Posted by: Chris Smith on Saturday, 11 December 2010 at 4:35pm GMT

Here's a commentator, who seems to me to be saying that what this shows is that the US diplomat didn't understand what she was being told by the UK diplomat. That seems entirely plausible to me.

Posted by: Simon Sarmiento on Saturday, 11 December 2010 at 6:24pm GMT

I agree - clueless diplomats are regrettable. I know nothing about this person's background or education.

I will say that your average US college student knows next to nothing about the Reformation and the religious violence so widely practiced by all sides. They are even innocent of knowing what a bunch of bigots the early settlers of the US were.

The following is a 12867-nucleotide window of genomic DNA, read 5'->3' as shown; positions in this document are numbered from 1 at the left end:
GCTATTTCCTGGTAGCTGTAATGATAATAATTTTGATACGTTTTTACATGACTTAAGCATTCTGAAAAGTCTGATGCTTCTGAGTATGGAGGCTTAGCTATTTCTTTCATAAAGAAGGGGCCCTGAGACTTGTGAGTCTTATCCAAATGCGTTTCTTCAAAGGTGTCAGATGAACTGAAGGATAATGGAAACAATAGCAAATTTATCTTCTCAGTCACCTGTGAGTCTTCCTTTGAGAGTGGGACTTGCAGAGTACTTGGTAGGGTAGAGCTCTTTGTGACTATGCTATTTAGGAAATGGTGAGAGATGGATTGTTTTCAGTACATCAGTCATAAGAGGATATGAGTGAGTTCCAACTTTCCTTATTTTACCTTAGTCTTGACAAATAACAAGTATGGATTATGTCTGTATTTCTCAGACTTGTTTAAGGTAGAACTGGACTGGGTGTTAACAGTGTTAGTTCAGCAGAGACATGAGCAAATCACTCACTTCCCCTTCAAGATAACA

Ask them why the Puritans came to New England and they will say 'religious freedom.' And of course that's right if you agree with the Puritans. If not, not so much. Hence Rhode Island.

Posted by: Cynthia Gilliatt on Saturday, 11 December 2010 at 8:30pm GMT

This simply reflects employing a Northern Irish Catholic (not trained as a diplomat)as our Ambassador to the Vatican.

Posted by: robert ian williams on Sunday, 12 December 2010 at 7:46am GMT